‘True Story’ Just Leaves a False Impression

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HollywoodChicago.com Oscarman rating: 2.5/5.0
Rating: 2.5/5.0

CHICAGO – Sometimes, just casting a film with “names” is not enough to make it work. Jonah Hill and James Franco play cat-and-mouse for 100 minutes in “True Story,” but the narrative, the structure and their own inability to communicate their characters conspired against the overall experience.

The problem is the foregone conclusion, that scene after scene in the film just keeps setting up. There is no meat to this insidious based-on-truth story as it unfolds, and it devolves into a series of confrontations between characters that just become more convenient – as far as revealing the secrets of a criminal mind – and culminating in a trial that seemed already adjudicated, given the events leading up to it. Jonah Hill and James Franco are both miscast in their respective lead roles, lacking the necessary presence to portray a journalist and a smooth felon, and just made the weak screenplay adaption that much more annoying.

New York Times journalist Michael Finkel (Jonah Hill) is summarily fired after a story he condensed for dramatic effect is exposed as untrue. He runs back to his fiancée Jill (Felicity Jones) to lick his wounds, but soon gets caught up in another story. Christian Longo (James Franco) is a man who is accused of killing his wife and children, but something doesn’t seem right about him or the story.

Jonah Hill
Michael Finkel (Jonah Hill) Confers with Christian Longo (James Franco) in ‘True Story’
Photo credit: Fox Searchlight Pictures

Seeking a chance at redemption, Finkel becomes involved in the events leading up to Longo’s trial, with a juicy book offer to pursue it to the end. In the meantime, Longo is ingratiating himself with the journalist, and begins to plant doubt about the circumstances of the murders. Between the prosecution of the crime and Finkel’s determination to vet Longo, the truth of “True Story” becomes blurred.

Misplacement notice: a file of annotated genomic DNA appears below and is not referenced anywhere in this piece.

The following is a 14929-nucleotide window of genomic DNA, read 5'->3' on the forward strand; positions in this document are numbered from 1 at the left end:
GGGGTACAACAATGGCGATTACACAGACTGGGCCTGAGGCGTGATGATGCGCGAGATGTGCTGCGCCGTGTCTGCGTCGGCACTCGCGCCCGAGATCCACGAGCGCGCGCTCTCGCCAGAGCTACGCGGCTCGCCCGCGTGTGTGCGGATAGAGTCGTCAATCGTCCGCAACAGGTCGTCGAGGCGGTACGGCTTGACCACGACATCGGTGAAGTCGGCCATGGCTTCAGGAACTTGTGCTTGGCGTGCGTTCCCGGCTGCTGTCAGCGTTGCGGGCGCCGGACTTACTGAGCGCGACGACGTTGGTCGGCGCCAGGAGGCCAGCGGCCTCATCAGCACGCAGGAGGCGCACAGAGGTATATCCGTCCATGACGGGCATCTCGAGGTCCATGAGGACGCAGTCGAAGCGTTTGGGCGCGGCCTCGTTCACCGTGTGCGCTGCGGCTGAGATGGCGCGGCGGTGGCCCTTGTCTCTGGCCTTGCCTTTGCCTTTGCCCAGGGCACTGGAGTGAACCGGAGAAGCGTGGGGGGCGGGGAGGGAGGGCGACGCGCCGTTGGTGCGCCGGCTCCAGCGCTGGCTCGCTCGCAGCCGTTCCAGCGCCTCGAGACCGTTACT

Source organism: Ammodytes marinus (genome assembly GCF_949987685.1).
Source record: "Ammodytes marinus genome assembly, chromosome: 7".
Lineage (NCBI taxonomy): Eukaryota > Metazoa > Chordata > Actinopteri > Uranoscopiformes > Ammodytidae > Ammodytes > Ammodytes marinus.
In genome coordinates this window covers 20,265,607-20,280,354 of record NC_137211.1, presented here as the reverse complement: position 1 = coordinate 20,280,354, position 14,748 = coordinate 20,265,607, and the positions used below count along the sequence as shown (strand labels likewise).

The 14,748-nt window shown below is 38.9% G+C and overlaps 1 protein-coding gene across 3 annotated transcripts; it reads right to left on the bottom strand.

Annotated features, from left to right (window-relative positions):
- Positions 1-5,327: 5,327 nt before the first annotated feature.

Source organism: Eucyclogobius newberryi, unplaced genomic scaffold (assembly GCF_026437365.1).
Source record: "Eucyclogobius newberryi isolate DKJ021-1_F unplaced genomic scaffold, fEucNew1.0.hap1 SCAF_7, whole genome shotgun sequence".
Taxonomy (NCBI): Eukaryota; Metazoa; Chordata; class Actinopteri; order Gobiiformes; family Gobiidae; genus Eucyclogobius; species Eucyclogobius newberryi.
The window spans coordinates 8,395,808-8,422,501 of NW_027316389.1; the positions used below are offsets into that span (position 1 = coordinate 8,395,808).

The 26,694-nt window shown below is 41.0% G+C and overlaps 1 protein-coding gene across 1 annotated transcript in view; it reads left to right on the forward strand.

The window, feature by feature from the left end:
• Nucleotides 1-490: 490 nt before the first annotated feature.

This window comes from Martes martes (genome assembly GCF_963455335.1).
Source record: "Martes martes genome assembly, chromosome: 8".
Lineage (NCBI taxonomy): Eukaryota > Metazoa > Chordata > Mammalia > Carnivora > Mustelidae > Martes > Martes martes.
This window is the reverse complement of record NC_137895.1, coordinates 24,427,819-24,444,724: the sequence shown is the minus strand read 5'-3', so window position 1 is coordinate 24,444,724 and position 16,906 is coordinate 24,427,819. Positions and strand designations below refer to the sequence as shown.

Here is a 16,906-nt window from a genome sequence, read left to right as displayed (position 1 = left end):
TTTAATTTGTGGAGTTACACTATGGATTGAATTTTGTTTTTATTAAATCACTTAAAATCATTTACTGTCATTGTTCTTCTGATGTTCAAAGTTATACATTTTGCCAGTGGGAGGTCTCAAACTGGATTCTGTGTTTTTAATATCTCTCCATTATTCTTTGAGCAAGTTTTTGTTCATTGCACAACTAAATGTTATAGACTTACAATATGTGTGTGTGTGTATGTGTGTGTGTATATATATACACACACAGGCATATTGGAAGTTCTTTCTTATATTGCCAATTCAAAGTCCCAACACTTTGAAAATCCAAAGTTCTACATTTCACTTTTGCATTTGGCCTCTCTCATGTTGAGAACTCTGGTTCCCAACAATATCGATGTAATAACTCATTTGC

Generally, Jonah Hill is a more than competent dramatic actor (see his Oscar-nominated turn in “Moneyball”), but in this film he is so tentative, and didn’t fit within the profile of a muddled reporter. For the last quarter of the film, and at the trial, he is reduced to a series of grimaces and muttering curses under his breath. In his evolution as a dramatic actor, this role is a definite “push.”

And James Franco is beginning to strike me as an actor who theorizes his role rather than performs it. His mugging as Longo is annoyingly comparable to his younger brother Dave, and that is not a good thing. Franco, like Hill, doesn’t have a grasp on what makes his sociopath character tick, which means nothing will be revealed except what is on the paper (again, weak). The conclusion is that James Franco is only as good as his collaborator, and he can’t rise above soft material.

Director Rupert Goold – who also adapted the screenplay from Michael Finkel’s book – is making his major feature debut, and the rookie mistakes are all over the film. The hot performer Felicity Jones is reduced to the “girlfriend” role, but is pulled into the story with serious pretzel logic. This leads into the “confrontation” with Franco’s character, that serves not the story, but only the drama of the actors who are involved. There are two small character roles – the judge at the trial and a relative of Longo’s victims – who overact in their small show-off scenes, and Goold didn’t have enough experience to reign it in. Journalists are also portrayed as secular saints, a status so past its expiration date that the smelly corpse needs to be buried, stat.

James Franco
James Franco as Longo in Custody for ‘True Story’
Photo credit: Fox Searchlight Pictures

Finding something to hang onto in the film, however, wasn’t that difficult. The crime itself, so hideous on the surface, does speak to the frustration of “the family” in an age of make-enough-income-or-doom in the domestic unit. Director Goold did have a stylish hand within his awkward story structure, and his shots of Felicity Jones spoke to his admiration of her ability to let the camera love her.

But in the end the film felt like a roll of the dice. Rather than creating a strong story from the beginning, it was about getting the right “brand” of actors put into place, securing Fox Searchlight Films (their “serious film” subsidiary) as the distributor, and hoping for the best. That is not confident film-making.

“True Story” is now in theaters. See local listings for theaters and show times. Featuring Jonah Hill, James Franco, Felicity Jones and Gretchen Moi. Screenplay adapted and directed by Rupert Goold. Rated “R”

HollywoodChicago.com senior staff writer Patrick McDonald

Writer, Editorial Coordinator

© 2015 Patrick McDonald, HollywoodChicago.com

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